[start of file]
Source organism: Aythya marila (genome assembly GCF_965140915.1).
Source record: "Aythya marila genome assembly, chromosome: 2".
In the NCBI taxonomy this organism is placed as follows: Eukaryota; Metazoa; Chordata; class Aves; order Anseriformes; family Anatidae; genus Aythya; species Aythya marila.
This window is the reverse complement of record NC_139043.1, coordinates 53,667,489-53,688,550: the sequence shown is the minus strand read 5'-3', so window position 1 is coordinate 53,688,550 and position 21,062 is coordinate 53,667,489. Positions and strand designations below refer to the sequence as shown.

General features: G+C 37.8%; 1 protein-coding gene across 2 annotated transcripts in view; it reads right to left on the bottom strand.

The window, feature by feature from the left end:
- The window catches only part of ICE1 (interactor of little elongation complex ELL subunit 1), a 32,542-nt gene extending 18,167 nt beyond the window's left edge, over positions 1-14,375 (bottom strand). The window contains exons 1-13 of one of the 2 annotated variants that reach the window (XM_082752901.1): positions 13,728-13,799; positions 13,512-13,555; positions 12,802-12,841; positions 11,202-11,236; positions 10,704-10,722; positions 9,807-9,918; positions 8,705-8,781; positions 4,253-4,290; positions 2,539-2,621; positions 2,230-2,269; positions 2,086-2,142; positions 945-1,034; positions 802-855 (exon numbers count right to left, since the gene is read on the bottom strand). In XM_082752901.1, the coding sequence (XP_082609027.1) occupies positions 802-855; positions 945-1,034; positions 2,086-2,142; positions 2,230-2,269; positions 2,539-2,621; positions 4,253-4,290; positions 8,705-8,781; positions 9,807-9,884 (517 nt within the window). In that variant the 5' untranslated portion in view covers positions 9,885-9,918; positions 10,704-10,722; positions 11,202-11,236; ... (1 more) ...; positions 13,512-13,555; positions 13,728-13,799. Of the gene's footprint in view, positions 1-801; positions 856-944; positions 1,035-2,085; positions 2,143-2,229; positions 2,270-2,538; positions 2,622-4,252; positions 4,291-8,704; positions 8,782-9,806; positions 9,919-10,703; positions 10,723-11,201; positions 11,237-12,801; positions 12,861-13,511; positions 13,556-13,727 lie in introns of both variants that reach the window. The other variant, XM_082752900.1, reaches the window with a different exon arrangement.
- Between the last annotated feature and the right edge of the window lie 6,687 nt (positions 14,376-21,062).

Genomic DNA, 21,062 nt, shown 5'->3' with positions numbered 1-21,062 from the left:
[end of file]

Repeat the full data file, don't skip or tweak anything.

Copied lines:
Source organism: Aythya marila (genome assembly GCF_965140915.1).
Source record: "Aythya marila genome assembly, chromosome: 2".
In the NCBI taxonomy this organism is placed as follows: Eukaryota; Metazoa; Chordata; class Aves; order Anseriformes; family Anatidae; genus Aythya; species Aythya marila.
This window is the reverse complement of record NC_139043.1, coordinates 53,667,489-53,688,550: the sequence shown is the minus strand read 5'-3', so window position 1 is coordinate 53,688,550 and position 21,062 is coordinate 53,667,489. Positions and strand designations below refer to the sequence as shown.

General features: G+C 37.8%; 1 protein-coding gene across 2 annotated transcripts in view; it reads right to left on the bottom strand.

The window, feature by feature from the left end:
- The window catches only part of ICE1 (interactor of little elongation complex ELL subunit 1), a 32,542-nt gene extending 18,167 nt beyond the window's left edge, over positions 1-14,375 (bottom strand). The window contains exons 1-13 of one of the 2 annotated variants that reach the window (XM_082752901.1): positions 13,728-13,799; positions 13,512-13,555; positions 12,802-12,841; positions 11,202-11,236; positions 10,704-10,722; positions 9,807-9,918; positions 8,705-8,781; positions 4,253-4,290; positions 2,539-2,621; positions 2,230-2,269; positions 2,086-2,142; positions 945-1,034; positions 802-855 (exon numbers count right to left, since the gene is read on the bottom strand). In XM_082752901.1, the coding sequence (XP_082609027.1) occupies positions 802-855; positions 945-1,034; positions 2,086-2,142; positions 2,230-2,269; positions 2,539-2,621; positions 4,253-4,290; positions 8,705-8,781; positions 9,807-9,884 (517 nt within the window). In that variant the 5' untranslated portion in view covers positions 9,885-9,918; positions 10,704-10,722; positions 11,202-11,236; ... (1 more) ...; positions 13,512-13,555; positions 13,728-13,799. Of the gene's footprint in view, positions 1-801; positions 856-944; positions 1,035-2,085; positions 2,143-2,229; positions 2,270-2,538; positions 2,622-4,252; positions 4,291-8,704; positions 8,782-9,806; positions 9,919-10,703; positions 10,723-11,201; positions 11,237-12,801; positions 12,861-13,511; positions 13,556-13,727 lie in introns of both variants that reach the window. The other variant, XM_082752900.1, reaches the window with a different exon arrangement.
- Between the last annotated feature and the right edge of the window lie 6,687 nt (positions 14,376-21,062).

Genomic DNA, 21,062 nt, shown 5'->3' with positions numbered 1-21,062 from the left: